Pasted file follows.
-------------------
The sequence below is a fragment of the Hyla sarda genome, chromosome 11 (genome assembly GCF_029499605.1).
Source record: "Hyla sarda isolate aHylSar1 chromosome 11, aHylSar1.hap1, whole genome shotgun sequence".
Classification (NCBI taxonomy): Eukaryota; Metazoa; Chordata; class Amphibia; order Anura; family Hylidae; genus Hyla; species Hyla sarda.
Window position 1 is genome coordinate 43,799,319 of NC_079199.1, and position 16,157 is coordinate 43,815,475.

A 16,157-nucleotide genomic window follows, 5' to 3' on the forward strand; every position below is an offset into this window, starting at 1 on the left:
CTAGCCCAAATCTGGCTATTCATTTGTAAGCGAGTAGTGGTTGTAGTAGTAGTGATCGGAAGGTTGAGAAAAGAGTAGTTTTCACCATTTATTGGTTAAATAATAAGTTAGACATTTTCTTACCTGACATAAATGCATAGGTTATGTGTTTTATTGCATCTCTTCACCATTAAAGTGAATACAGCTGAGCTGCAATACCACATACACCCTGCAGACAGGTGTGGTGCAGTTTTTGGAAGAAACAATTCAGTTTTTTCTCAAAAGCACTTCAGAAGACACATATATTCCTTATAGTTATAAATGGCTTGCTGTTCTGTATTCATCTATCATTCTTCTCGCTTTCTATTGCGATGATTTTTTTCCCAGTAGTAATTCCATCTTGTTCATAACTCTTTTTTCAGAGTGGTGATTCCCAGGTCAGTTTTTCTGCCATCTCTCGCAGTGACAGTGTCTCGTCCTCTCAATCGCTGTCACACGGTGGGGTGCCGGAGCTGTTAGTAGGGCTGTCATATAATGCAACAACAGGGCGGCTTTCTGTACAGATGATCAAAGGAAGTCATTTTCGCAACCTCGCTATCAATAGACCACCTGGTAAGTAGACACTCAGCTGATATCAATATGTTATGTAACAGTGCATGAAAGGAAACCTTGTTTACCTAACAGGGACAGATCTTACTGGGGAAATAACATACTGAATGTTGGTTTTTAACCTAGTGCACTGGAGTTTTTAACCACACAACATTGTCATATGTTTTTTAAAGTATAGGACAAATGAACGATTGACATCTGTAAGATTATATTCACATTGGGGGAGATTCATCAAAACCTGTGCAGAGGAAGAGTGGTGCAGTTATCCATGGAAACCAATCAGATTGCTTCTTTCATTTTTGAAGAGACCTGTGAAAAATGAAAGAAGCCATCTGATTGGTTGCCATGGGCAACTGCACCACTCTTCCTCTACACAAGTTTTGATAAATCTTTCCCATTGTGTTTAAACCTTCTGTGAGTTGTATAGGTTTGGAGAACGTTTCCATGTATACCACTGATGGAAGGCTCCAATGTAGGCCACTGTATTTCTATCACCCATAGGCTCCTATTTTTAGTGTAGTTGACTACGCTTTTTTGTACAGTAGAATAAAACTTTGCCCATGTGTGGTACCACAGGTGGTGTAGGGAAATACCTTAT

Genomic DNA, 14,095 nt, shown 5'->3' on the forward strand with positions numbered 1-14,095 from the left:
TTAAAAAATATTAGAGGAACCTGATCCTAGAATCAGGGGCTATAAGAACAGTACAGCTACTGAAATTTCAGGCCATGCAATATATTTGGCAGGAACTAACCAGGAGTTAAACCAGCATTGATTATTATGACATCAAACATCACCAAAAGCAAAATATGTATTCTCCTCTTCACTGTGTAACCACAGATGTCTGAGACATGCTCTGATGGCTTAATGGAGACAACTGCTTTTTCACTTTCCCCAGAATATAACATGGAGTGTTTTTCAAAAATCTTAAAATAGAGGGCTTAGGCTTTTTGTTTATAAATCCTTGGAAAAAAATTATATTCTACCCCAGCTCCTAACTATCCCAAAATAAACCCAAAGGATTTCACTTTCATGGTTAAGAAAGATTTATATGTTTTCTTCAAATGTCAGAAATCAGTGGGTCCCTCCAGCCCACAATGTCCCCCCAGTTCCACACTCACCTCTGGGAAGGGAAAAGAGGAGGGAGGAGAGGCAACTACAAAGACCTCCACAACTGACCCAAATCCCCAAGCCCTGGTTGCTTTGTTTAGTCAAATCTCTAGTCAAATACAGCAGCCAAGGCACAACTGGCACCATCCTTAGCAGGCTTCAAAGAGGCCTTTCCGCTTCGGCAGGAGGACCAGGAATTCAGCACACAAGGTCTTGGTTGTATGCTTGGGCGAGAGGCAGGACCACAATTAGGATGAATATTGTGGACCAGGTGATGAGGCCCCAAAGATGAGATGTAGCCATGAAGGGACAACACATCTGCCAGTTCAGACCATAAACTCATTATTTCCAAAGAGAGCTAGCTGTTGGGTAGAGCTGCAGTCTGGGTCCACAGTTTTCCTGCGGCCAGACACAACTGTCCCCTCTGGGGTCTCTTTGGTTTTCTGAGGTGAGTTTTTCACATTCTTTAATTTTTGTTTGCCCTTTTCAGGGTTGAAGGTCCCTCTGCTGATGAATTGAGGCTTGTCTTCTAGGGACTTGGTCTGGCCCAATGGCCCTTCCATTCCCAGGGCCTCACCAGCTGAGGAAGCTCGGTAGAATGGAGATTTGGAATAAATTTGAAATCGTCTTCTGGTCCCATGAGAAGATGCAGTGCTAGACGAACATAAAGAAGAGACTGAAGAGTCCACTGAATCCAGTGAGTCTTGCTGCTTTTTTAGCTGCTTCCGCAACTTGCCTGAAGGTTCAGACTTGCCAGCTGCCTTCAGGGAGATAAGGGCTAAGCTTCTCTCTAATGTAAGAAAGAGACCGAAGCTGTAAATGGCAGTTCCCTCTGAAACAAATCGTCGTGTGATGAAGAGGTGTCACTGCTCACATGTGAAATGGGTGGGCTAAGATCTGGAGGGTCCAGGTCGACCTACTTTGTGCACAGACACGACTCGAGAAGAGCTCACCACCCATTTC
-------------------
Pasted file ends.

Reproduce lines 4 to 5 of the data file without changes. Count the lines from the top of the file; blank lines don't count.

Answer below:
Window position 1 is genome coordinate 43,799,319 of NC_079199.1, and position 16,157 is coordinate 43,815,475.

A 16,157-nucleotide genomic window follows, 5' to 3' on the forward strand; every position below is an offset into this window, starting at 1 on the left: